It is quite simple, that when there are two variables in a linear inequality, it is addressed as linear inequality in two variables.

## Graphical Solution of Linear Inequalities in Two-Variables

The solution of inequalities could be represented as the graph of inequalities. We are already known to the fact that a line tends to divide the two-dimensional Cartesian plane into two parts called halve-planes. As shown in the figure below, a vertical line divides the plane into the right and left halves.

Also, a non-vertical line divides the Cartesian plane into lower and upper half as shown in the figure below:

Any point on the Cartesian plane is supposed to either:

- Lie in the line
- Lie within the half plane – I; or
- Lie within the half plane – II

In order to graph any linear inequality in two variables (consider and ), you would be required to first bring to one side. Further, consider a related equation that may be obtained by changing the prevailing inequality sign into equal sign. The graph of this equation is likely to be a line.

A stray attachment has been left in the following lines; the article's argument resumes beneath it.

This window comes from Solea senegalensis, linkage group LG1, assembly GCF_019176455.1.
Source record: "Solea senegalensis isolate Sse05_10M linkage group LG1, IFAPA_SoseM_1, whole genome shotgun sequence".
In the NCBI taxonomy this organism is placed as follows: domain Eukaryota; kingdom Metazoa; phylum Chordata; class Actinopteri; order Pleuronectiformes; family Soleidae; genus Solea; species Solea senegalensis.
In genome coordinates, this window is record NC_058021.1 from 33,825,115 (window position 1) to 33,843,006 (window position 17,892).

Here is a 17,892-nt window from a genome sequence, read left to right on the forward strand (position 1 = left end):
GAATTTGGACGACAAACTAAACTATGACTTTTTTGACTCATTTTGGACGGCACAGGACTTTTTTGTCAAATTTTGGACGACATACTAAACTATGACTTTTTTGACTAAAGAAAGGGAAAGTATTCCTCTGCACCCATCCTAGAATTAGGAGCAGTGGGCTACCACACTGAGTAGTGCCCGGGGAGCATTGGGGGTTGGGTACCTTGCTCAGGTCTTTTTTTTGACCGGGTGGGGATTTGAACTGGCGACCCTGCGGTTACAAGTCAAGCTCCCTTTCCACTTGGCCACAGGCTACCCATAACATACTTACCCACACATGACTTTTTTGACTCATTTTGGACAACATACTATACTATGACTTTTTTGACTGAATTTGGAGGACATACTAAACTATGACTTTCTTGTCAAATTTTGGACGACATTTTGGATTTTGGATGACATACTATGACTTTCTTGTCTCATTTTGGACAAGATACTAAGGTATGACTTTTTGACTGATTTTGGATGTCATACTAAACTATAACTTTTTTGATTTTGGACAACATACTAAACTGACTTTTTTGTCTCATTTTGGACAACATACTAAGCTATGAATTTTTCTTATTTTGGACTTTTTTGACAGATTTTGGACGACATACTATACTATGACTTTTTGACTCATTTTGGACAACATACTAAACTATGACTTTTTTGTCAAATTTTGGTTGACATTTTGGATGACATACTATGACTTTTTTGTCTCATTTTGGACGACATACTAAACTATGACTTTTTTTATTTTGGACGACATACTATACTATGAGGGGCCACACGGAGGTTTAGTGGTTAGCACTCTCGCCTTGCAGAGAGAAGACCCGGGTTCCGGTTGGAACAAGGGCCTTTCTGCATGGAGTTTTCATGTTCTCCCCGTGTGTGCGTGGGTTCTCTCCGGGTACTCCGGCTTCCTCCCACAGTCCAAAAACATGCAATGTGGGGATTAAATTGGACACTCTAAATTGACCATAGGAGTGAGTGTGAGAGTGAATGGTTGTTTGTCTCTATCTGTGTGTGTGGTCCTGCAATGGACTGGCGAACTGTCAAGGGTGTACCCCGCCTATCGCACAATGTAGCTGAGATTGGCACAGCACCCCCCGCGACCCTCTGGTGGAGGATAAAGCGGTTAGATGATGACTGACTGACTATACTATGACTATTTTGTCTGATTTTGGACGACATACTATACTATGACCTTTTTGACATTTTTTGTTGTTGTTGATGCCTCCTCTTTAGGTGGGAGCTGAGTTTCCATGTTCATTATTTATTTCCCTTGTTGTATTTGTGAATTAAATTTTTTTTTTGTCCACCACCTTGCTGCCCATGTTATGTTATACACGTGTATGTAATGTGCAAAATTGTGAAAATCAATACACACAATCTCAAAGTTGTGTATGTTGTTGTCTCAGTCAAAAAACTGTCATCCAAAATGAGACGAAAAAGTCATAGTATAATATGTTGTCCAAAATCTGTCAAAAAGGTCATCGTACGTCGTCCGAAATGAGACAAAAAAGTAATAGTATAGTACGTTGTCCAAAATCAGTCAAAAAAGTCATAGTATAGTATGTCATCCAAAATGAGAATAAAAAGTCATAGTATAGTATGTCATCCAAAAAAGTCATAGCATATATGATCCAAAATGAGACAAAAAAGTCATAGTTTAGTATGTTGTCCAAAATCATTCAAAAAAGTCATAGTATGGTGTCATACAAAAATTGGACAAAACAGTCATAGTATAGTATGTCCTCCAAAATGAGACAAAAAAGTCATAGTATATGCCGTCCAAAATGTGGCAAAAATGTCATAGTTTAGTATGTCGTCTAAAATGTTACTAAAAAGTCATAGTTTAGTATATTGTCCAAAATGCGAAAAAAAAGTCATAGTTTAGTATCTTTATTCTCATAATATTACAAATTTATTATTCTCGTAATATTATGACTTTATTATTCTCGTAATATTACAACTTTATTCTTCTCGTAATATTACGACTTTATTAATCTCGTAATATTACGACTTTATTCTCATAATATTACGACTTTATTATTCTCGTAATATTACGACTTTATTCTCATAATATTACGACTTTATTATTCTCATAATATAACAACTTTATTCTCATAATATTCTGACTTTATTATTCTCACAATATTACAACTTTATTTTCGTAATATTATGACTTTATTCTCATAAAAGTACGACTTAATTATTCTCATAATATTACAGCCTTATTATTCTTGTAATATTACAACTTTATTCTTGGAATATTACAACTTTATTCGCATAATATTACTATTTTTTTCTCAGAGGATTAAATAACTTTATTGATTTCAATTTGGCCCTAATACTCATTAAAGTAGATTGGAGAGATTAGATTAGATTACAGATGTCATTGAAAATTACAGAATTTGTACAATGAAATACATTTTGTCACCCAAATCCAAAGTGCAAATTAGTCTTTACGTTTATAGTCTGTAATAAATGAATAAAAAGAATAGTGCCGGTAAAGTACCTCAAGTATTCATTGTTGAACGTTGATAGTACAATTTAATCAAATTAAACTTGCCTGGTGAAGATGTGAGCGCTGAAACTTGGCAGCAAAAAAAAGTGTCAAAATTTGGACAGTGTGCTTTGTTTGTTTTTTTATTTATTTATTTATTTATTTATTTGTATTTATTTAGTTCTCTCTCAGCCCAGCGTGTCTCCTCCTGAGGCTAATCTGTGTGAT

When the inequality is strict (< or >), the graph for it would be a dashed line. Also, when the inequality is not strict (≤ and ≥), the graph would depict a solid line.

Now, pick up one point that is not on the line; ((0,0) is generally the easiest); and make out whether or not these coordinates would satisfy the inequality. If it does, then shade the half plane consisting of the point. If it doesn’t, then shade the other half.

Consider graphing an inequality

The line tends to be already in the slope-intercept form, with y on the left side alone. Its slope is 4 and the y intercept for it is -2. Graphing it is therefore straight forward. Here, since we have a “less than or equal to” inequality, we would make a solid line.

Now, consider substituting x=0, y=0; in order to decide whether (0, 0) could satisfy the inequality.

0 ≤ 4(0) – 2

0 ≤ – 2

Since this would be false, you will have to shade the half-plane which does not include the coordinates (0, 0).

With the help of above-explained theories, you may carry on with solutions and graphical representations of linear inequalities in two variables correctly and come up with the most appropriate solutions to these problems.